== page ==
For anarchists, capitalist property is a source exploitation and domination, not freedom (it undermines the freedom associated with possession by creating relations of domination between owner and employee). Hardly surprising, then, that, according to Murray Bookchin, Murray Rothbard "attacked me as an anarchist with vigour because, as he put it, I am opposed to private property." Bookchin, correctly, dismisses "anarcho-capitalists as "proprietarians" ["A Meditation on Anarchist Ethics", pp. 328-346, The Raven, no. 28, p. 343]
We will discuss Rothbard's "homesteading" justification of private property in the next section. However, we will note here one aspect of right-"libertarian" absolute and unrestricted property rights, namely that it easily generates evil side effects such as hierarchy and starvation. As economist and famine expert Amartya Sen notes:
"Take a theory of entitlements based on a set of rights of 'ownership, transfer and rectification.' In this system a set of holdings of different people are judged to be just (or unjust) by looking at past history, and not by checking the consequences of that set of holdings. But what if the consequences are recognisably terrible? . . .[R]efer[ing] to some empirical findings in a work on famines . . . evidence [is presented] to indicate that in many large famines in the recent past, in which millions of people have died, there was no over-all decline in food availability at all, and the famines occurred precisely because of shifts in entitlement resulting from exercises of rights that are perfectly legitimate. . . . [Can] famines . . . occur with a system of rights of the kind morally defended in various ethical theories, including Nozick's[?] I believe the answer is straightforwardly yes, since for many people the only resource that they legitimately possess, viz. their labour-power, may well turn out to be unsaleable in the market, giving the person no command over food . . . [i]f results such as starvations and famines were to occur, would the distribution of holdings still be morally acceptable despite their disastrous consequences? There is something deeply implausible in the affirmative answer." [Resources, Values and Development, pp. 311-2]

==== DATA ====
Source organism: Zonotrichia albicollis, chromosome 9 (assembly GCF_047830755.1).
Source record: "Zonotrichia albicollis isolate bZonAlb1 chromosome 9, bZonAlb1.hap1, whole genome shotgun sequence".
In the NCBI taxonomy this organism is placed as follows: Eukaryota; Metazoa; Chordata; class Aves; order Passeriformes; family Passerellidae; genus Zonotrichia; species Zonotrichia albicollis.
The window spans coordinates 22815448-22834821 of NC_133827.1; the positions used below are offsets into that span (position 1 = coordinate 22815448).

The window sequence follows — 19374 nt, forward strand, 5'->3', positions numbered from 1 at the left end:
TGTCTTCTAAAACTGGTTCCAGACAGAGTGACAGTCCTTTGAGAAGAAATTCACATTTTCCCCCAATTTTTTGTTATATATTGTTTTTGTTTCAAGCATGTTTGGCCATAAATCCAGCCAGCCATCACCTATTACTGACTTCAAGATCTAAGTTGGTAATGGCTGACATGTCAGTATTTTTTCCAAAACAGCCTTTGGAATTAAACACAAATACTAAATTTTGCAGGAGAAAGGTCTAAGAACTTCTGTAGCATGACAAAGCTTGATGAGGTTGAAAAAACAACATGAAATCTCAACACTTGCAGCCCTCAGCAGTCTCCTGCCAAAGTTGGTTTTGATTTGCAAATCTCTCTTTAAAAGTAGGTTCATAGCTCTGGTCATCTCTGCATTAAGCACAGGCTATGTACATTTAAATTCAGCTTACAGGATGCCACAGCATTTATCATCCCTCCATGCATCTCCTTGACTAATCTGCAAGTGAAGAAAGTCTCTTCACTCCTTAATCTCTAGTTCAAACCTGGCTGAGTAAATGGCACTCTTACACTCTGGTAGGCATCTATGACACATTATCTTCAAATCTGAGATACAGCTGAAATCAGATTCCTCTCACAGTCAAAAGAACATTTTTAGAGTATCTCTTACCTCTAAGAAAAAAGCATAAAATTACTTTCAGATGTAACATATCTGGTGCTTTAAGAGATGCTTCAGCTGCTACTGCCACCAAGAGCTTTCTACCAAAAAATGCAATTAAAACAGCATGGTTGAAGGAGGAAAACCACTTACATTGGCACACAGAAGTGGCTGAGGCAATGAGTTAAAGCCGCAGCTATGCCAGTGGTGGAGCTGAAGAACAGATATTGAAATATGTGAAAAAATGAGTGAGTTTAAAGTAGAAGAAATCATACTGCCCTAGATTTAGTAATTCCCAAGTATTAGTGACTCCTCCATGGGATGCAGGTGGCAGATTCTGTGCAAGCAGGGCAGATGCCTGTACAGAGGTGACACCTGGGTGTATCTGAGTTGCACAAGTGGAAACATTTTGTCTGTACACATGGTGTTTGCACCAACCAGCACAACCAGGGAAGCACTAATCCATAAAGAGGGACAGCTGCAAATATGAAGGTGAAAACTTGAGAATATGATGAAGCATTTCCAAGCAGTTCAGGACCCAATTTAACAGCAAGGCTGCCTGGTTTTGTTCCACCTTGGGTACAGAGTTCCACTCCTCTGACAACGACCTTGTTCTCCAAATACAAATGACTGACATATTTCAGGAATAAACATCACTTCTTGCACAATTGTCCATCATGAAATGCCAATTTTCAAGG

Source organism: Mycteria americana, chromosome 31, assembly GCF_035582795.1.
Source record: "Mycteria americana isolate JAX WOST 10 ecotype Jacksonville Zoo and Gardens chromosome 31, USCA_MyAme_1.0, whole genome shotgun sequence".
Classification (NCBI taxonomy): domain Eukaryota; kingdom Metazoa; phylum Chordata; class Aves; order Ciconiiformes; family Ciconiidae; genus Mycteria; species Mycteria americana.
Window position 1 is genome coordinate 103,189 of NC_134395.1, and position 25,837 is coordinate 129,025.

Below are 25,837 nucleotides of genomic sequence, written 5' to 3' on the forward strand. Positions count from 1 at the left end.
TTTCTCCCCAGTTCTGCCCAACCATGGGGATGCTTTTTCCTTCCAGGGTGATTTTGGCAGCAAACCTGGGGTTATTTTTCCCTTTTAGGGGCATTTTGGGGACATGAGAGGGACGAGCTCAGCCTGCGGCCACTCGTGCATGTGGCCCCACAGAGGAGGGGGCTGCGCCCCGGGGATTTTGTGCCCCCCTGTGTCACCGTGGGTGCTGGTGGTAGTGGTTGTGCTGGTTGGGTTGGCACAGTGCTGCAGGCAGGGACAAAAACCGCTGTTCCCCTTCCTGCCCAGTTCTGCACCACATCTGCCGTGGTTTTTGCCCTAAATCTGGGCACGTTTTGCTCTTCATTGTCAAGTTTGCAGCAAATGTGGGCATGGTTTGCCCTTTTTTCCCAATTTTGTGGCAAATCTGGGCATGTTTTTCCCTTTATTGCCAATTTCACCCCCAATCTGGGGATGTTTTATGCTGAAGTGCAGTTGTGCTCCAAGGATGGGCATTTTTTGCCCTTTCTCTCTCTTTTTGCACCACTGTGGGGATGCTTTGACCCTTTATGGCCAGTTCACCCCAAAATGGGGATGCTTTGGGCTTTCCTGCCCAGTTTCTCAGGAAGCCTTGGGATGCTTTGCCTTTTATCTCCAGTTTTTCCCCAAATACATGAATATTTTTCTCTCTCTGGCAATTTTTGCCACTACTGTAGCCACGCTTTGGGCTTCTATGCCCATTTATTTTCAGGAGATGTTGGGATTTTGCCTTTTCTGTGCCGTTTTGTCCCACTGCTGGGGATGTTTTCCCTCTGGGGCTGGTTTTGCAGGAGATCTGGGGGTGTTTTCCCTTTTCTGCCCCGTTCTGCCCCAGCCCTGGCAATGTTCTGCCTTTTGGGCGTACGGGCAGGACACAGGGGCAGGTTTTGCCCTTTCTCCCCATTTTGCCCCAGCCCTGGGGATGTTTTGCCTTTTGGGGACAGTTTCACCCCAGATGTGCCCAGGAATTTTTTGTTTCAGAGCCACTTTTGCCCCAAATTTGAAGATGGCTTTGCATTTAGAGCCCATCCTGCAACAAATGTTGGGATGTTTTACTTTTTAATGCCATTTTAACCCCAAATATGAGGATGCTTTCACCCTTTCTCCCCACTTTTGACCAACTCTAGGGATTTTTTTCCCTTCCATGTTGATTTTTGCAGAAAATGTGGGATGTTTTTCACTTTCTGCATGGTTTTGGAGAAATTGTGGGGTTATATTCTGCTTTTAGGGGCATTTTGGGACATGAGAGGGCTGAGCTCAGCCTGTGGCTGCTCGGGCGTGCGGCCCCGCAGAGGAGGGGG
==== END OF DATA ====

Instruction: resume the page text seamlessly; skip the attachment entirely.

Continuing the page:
Thus "unrestricted" property rights can have seriously bad consequences and so the existence of "justly held" property need not imply a just or free society -- far from it. The inequalities property can generate can have a serious on individual freedom (see section F.3). Indeed, Murray Rothbard argued that the state was evil not because it restricted individual freedom but because the resources it claimed to own were not "justly" acquired. If they were, then the state could deny freedom within its boundaries just as any other property owner could. Thus right-"libertarian" theory judges property not on its impact on current freedom but by looking at past history. This has the interesting side effect, as we noted in section F.1, of allowing its supporters to look at capitalist and statist hierarchies, acknowledge their similar negative effects on the liberty of those subjected to them but argue that one is legitimate and the other is not simply because of their history. As if this changed the domination and unfreedom that both inflict on people living today!
This flows from the way "anarcho"-capitalists define "freedom," namely so that only deliberate acts which violate your (right-"libertarian" defined) rights by other humans beings that cause unfreedom ("we define freedom . . . as the absence of invasion by another man of an man's person or property." [Rothbard, The Ethics of Liberty, p. 41]). This means that if no-one deliberately coerces you then you are free. In this way the workings of the capitalist private property can be placed alongside the "facts of nature" and ignored as a source of unfreedom. However, a moments thought shows that this is not the case. Both deliberate and non-deliberate acts can leave individuals lacking freedom. A simply analogy will show why.
Let us assume (in an example paraphrased from Alan Haworth's excellent book Anti-Libertarianism [p. 49]) that someone kidnaps you and places you down a deep (naturally formed) pit, miles from anyway, which is impossible to climb up. No one would deny that you are unfree. Let us further assume that another person walks by and accidentally falls into the pit with you. According to right-"libertarianism", while you are unfree (i.e. subject to deliberate coercion) your fellow pit-dweller is perfectly free for they have subject to the "facts of nature" and not human action (deliberate or otherwise). Or, perhaps, they "voluntarily choose" to stay in the pit, after all, it is "only" the "facts of nature" limiting their actions. But, obviously, both of you are in exactly the same position, have exactly the same choices and so are equally unfree! Thus a definition of "liberty" that maintains that only deliberate acts of others -- for example, coercion -- reduces freedom misses the point totally. In other words, freedom is path independent and the "forces of the market cannot provide genuine conditions for freedom any more than the powers of the State. The victims of both are equally enslaved, alienated and oppressed." [Peter Marshall, Demanding the Impossible, p. 565]